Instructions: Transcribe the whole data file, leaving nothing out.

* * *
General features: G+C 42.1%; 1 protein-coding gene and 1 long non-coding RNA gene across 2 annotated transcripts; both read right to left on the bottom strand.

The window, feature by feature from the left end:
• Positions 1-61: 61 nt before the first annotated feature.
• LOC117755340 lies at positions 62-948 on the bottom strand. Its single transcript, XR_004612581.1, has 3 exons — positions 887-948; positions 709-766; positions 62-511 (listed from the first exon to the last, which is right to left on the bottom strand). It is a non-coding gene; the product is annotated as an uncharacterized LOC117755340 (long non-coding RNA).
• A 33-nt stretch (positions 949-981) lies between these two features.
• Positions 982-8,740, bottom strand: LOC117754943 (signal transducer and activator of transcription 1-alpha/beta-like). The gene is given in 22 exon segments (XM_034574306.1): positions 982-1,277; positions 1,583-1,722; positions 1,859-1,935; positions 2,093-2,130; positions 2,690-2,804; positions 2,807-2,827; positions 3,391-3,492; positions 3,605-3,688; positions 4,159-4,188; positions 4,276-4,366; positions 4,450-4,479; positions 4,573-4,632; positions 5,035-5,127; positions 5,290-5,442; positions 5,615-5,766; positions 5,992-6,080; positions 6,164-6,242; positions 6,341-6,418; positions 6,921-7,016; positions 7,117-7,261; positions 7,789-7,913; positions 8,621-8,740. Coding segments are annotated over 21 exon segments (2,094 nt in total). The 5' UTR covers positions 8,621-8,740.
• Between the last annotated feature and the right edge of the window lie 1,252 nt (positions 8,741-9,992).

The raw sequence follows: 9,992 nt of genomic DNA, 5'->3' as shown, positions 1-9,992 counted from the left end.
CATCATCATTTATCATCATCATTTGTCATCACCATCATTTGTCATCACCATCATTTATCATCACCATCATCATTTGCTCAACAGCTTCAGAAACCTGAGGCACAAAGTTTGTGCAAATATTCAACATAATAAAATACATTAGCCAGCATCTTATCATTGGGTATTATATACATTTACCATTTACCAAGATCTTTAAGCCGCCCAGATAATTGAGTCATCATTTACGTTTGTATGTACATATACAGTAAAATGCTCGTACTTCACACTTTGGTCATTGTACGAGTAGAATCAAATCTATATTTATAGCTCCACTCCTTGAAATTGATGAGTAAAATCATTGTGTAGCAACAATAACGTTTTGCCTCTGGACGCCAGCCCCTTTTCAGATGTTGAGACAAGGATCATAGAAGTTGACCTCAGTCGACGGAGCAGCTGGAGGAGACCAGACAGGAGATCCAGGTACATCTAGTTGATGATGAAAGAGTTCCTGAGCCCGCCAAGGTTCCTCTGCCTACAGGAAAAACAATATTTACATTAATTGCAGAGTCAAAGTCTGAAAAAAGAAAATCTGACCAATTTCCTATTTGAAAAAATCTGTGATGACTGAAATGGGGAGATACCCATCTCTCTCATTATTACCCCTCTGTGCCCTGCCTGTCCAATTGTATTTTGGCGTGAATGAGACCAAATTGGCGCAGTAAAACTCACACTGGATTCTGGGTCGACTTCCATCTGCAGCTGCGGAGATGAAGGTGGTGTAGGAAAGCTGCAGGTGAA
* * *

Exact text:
General features: G+C 42.1%; 1 protein-coding gene and 1 long non-coding RNA gene across 2 annotated transcripts; both read right to left on the bottom strand.

The window, feature by feature from the left end:
• Positions 1-61: 61 nt before the first annotated feature.
• LOC117755340 lies at positions 62-948 on the bottom strand. Its single transcript, XR_004612581.1, has 3 exons — positions 887-948; positions 709-766; positions 62-511 (listed from the first exon to the last, which is right to left on the bottom strand). It is a non-coding gene; the product is annotated as an uncharacterized LOC117755340 (long non-coding RNA).
• A 33-nt stretch (positions 949-981) lies between these two features.
• Positions 982-8,740, bottom strand: LOC117754943 (signal transducer and activator of transcription 1-alpha/beta-like). The gene is given in 22 exon segments (XM_034574306.1): positions 982-1,277; positions 1,583-1,722; positions 1,859-1,935; positions 2,093-2,130; positions 2,690-2,804; positions 2,807-2,827; positions 3,391-3,492; positions 3,605-3,688; positions 4,159-4,188; positions 4,276-4,366; positions 4,450-4,479; positions 4,573-4,632; positions 5,035-5,127; positions 5,290-5,442; positions 5,615-5,766; positions 5,992-6,080; positions 6,164-6,242; positions 6,341-6,418; positions 6,921-7,016; positions 7,117-7,261; positions 7,789-7,913; positions 8,621-8,740. Coding segments are annotated over 21 exon segments (2,094 nt in total). The 5' UTR covers positions 8,621-8,740.
• Between the last annotated feature and the right edge of the window lie 1,252 nt (positions 8,741-9,992).

The raw sequence follows: 9,992 nt of genomic DNA, 5'->3' as shown, positions 1-9,992 counted from the left end.
CATCATCATTTATCATCATCATTTGTCATCACCATCATTTGTCATCACCATCATTTATCATCACCATCATCATTTGCTCAACAGCTTCAGAAACCTGAGGCACAAAGTTTGTGCAAATATTCAACATAATAAAATACATTAGCCAGCATCTTATCATTGGGTATTATATACATTTACCATTTACCAAGATCTTTAAGCCGCCCAGATAATTGAGTCATCATTTACGTTTGTATGTACATATACAGTAAAATGCTCGTACTTCACACTTTGGTCATTGTACGAGTAGAATCAAATCTATATTTATAGCTCCACTCCTTGAAATTGATGAGTAAAATCATTGTGTAGCAACAATAACGTTTTGCCTCTGGACGCCAGCCCCTTTTCAGATGTTGAGACAAGGATCATAGAAGTTGACCTCAGTCGACGGAGCAGCTGGAGGAGACCAGACAGGAGATCCAGGTACATCTAGTTGATGATGAAAGAGTTCCTGAGCCCGCCAAGGTTCCTCTGCCTACAGGAAAAACAATATTTACATTAATTGCAGAGTCAAAGTCTGAAAAAAGAAAATCTGACCAATTTCCTATTTGAAAAAATCTGTGATGACTGAAATGGGGAGATACCCATCTCTCTCATTATTACCCCTCTGTGCCCTGCCTGTCCAATTGTATTTTGGCGTGAATGAGACCAAATTGGCGCAGTAAAACTCACACTGGATTCTGGGTCGACTTCCATCTGCAGCTGCGGAGATGAAGGTGGTGTAGGAAAGCTGCAGGTGAA